The US offers a full range of housing options, from studio apartments to mansions. However, accommodations can be very expensive – especially in major metropolitan areas. The median home price in the US has climbed by 21% over the past three years, according to an analysis of data provided by online real estate company Zillow, and the median rent has climbed by 7.6%. Typically, housing prices are higher on the coasts and less expensive in the center of the country. To save money, look for housing outside major city centers.

There are many ways to find accommodations in the US. Those looking to rent will find many listings of short- and long-term rentals on the internet, and many cities publish free real estate listings of available rental properties and homes for sale. Popular real estate websites that offer thousands of listings of available properties include Zillow, Trulia and Another option is to drive around neighborhoods and look for “For Sale” or “For Rent” signs.

The US offers a wide variety of accommodations for renters, including apartments or flats, condominiums, duplexes and single-family homes. One of the most affordable options for rental housing in the US is sharing an apartment or house.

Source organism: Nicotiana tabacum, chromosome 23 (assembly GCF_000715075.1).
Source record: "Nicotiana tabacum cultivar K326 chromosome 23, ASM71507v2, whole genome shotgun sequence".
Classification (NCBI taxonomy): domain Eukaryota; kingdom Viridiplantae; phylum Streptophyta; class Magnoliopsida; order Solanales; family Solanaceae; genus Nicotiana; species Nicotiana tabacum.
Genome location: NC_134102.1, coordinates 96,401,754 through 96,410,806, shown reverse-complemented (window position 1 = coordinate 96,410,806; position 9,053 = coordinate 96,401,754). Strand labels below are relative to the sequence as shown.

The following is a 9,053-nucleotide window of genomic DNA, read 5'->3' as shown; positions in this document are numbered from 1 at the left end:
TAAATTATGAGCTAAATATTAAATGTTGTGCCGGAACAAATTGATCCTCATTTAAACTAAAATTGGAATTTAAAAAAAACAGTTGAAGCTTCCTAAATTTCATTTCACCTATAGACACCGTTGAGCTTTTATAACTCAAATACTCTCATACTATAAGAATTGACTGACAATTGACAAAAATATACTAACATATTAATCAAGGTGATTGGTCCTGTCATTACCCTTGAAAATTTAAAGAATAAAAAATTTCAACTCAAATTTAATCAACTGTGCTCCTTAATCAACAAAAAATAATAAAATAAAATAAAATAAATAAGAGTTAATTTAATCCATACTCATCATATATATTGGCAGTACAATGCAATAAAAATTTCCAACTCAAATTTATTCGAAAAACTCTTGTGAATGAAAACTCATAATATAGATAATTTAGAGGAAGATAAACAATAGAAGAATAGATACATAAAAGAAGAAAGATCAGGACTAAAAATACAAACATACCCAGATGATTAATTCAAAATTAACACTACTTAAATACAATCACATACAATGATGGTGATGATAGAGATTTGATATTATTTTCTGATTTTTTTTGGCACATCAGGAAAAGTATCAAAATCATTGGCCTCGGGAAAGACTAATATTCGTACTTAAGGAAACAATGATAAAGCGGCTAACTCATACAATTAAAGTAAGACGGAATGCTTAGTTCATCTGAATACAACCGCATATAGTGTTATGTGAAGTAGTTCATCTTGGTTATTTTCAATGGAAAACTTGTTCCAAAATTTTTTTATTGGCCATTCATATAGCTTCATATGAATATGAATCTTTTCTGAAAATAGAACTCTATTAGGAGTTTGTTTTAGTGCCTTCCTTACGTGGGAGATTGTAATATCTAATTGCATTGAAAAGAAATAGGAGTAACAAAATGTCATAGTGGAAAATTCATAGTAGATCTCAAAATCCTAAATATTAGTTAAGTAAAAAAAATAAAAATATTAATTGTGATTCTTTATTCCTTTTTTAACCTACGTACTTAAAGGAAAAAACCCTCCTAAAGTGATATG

The high cost of purchasing a home in many parts of the US has caused a surge in the number of renters. This is especially true in the country’s largest and most expensive cities, where housing is at a premium and where there is a significant shortage of low to middle-income housing. More than 36% of households rent in the US – the highest number in 50 years. Apartment demand has jumped by 11% over the past year, and rents are up 3% to average 1,390 USD per month. Demand is greatest in the Dallas/Fort Worth, Chicago, Houston, New York City and Washington, DC, metro areas. Rental rates and affordability vary widely by region.

For expats planning to stay in the country for an extended period, buying a home is an option. However, the US is facing a shortage of affordable homes in many areas, and home prices are rising fast. However, mortgages are historically low. The median price of a home rose by 4.3% last year to reach an all-time high of 285,700 USD. It’s relatively easy for foreign nationals to buy real estate in the US, although some homeowner or condominium associations have restrictions on foreign buyers. You do not need to be a US citizen to buy a home, but you do need to have at least an Individual Taxpayer Identification Number (ITIN). The website of the Internal Revenue Service (IRS) provides information on how to obtain an ITIN.